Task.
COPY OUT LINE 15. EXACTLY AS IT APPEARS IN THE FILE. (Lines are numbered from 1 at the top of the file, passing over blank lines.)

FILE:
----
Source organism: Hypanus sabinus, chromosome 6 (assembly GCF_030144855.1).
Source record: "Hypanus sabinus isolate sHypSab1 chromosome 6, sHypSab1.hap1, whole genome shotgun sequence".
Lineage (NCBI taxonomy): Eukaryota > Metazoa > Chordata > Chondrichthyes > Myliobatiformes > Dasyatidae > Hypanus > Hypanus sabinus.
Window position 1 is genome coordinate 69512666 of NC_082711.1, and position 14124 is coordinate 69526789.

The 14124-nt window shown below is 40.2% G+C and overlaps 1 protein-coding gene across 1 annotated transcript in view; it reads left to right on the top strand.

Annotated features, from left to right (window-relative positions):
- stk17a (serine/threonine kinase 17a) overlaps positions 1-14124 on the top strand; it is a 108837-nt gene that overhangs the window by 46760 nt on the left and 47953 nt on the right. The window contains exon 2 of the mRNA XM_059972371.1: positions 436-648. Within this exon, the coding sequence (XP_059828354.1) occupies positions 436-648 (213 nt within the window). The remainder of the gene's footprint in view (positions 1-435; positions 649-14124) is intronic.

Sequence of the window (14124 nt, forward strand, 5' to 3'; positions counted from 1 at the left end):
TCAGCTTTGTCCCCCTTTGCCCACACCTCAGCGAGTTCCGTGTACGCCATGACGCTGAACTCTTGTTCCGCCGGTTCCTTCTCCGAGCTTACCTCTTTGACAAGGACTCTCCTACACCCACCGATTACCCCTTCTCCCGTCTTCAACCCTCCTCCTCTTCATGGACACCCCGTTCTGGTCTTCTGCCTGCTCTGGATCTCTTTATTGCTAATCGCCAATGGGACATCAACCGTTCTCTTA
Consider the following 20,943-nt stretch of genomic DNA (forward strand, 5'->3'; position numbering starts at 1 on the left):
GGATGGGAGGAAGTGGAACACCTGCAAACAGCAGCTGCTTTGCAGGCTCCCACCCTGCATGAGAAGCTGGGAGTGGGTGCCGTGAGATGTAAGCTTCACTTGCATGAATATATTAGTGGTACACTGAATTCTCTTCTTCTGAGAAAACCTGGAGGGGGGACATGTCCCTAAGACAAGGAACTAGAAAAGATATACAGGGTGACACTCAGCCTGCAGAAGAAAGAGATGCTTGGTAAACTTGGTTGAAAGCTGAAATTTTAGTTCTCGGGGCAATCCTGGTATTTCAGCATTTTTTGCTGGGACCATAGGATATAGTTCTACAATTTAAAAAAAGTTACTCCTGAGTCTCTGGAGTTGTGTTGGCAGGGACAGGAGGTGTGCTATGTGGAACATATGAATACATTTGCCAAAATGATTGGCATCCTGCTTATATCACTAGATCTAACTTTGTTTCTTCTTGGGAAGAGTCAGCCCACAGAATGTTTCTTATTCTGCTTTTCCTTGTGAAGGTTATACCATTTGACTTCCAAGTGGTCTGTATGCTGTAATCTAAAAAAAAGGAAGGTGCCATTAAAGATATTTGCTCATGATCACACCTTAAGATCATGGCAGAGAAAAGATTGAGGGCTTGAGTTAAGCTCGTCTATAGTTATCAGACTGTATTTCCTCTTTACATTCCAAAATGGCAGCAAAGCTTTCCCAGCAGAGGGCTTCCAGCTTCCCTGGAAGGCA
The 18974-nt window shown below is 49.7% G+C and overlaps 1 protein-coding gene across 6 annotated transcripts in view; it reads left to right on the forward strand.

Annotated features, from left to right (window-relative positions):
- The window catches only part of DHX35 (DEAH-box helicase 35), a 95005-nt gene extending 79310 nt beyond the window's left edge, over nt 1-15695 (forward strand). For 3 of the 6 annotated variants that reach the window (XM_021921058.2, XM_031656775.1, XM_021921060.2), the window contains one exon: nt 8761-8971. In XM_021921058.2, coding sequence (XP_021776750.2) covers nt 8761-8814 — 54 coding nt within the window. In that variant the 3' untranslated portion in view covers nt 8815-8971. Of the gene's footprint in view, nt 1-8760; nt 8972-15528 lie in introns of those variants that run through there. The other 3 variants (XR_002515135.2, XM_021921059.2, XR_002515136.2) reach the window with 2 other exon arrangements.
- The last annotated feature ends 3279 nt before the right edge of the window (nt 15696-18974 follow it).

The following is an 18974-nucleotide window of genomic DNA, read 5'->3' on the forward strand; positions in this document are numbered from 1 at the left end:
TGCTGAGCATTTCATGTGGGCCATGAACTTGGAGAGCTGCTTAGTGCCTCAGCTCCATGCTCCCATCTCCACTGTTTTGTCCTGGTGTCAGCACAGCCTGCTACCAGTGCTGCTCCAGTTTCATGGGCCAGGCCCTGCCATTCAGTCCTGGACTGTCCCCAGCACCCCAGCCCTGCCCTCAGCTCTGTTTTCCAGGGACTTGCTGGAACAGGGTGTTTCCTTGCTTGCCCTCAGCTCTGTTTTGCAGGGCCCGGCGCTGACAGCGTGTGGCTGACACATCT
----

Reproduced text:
- The last annotated feature ends 3279 nt before the right edge of the window (nt 15696-18974 follow it).